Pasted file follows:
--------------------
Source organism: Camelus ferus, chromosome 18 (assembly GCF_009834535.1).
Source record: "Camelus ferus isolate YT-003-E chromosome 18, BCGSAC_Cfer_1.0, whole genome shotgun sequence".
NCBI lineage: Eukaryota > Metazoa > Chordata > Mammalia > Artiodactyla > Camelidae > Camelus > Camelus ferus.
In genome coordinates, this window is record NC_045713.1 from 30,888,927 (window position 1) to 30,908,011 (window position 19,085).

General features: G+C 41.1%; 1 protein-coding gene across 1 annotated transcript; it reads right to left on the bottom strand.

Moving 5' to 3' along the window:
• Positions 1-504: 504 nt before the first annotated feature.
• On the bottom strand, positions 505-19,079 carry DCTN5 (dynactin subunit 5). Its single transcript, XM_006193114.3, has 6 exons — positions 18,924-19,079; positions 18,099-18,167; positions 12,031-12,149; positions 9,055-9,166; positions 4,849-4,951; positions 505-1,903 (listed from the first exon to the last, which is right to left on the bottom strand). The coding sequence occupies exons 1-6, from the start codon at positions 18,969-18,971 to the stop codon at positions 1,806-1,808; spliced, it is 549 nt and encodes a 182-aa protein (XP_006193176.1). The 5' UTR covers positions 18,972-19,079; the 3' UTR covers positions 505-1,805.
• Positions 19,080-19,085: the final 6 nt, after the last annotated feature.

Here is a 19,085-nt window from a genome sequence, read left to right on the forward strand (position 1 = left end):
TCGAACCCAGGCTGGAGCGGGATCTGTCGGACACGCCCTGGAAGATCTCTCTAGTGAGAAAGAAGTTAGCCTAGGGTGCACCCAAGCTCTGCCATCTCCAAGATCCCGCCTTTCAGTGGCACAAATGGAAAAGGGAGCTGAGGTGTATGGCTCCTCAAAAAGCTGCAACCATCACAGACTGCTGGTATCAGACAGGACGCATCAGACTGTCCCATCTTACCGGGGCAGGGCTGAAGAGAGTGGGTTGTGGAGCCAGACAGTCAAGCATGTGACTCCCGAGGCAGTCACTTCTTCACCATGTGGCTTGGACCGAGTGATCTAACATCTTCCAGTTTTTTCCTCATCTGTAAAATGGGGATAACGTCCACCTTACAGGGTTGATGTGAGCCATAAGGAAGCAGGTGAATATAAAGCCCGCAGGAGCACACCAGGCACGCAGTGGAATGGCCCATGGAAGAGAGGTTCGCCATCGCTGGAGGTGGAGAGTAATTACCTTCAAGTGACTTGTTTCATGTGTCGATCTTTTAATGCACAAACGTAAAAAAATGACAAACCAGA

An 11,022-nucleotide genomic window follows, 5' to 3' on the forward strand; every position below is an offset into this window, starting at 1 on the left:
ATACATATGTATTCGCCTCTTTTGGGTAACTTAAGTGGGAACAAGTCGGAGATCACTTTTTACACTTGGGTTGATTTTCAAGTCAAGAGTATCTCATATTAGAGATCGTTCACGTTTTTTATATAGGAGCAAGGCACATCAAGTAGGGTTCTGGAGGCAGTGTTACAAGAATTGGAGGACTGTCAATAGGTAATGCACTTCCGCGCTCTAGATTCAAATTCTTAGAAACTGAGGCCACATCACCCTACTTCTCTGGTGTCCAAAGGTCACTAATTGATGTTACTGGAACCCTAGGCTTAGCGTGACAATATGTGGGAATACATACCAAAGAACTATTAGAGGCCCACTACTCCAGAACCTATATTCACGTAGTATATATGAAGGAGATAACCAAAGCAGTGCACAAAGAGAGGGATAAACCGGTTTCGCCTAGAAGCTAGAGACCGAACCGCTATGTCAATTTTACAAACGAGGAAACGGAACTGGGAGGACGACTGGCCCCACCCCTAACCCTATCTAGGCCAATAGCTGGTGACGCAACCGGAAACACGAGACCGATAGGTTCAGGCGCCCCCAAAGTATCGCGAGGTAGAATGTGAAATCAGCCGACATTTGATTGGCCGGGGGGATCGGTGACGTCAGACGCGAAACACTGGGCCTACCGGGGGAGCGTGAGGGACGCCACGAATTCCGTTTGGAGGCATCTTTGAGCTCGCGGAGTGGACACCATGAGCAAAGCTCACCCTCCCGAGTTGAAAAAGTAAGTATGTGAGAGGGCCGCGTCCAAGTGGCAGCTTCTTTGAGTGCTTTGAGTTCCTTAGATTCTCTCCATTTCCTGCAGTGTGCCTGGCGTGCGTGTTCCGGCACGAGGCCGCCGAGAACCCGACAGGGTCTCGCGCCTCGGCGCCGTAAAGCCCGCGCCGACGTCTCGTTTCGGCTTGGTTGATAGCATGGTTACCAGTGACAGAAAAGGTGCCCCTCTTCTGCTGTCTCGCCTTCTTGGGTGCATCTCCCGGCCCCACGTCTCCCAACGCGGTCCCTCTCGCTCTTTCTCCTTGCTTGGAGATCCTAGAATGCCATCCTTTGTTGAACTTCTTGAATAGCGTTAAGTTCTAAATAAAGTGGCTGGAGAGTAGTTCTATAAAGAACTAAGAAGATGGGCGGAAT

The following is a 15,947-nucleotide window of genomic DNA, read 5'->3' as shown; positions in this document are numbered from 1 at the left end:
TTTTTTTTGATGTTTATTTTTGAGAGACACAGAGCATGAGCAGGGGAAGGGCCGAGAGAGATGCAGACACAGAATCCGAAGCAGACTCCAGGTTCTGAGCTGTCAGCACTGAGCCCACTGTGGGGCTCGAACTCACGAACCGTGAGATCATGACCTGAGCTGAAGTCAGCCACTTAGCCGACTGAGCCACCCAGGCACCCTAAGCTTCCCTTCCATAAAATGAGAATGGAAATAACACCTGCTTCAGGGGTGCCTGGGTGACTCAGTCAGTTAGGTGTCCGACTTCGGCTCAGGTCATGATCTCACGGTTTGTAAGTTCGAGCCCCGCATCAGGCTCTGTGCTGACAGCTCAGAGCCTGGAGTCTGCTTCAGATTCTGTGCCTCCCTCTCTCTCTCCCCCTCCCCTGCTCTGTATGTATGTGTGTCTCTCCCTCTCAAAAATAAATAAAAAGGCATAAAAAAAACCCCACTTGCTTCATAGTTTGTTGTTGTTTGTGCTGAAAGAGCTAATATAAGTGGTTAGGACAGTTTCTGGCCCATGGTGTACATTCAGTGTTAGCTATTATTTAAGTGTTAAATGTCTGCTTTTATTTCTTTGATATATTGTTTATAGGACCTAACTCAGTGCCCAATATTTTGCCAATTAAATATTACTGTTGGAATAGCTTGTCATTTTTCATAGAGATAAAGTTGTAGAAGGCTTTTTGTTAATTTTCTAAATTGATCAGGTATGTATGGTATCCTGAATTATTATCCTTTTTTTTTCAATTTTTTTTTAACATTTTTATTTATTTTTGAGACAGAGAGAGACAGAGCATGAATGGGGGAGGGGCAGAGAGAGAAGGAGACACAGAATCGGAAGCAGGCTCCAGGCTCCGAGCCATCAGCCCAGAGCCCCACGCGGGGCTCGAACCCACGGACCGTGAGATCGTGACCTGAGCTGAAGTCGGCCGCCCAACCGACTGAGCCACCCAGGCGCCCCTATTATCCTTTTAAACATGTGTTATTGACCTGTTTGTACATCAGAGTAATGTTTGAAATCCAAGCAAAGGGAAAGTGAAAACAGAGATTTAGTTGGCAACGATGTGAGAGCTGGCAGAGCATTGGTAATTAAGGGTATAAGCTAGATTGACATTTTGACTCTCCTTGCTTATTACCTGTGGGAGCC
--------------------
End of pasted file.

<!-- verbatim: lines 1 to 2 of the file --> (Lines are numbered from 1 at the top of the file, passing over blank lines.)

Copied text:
Source organism: Camelus ferus, chromosome 18 (assembly GCF_009834535.1).
Source record: "Camelus ferus isolate YT-003-E chromosome 18, BCGSAC_Cfer_1.0, whole genome shotgun sequence".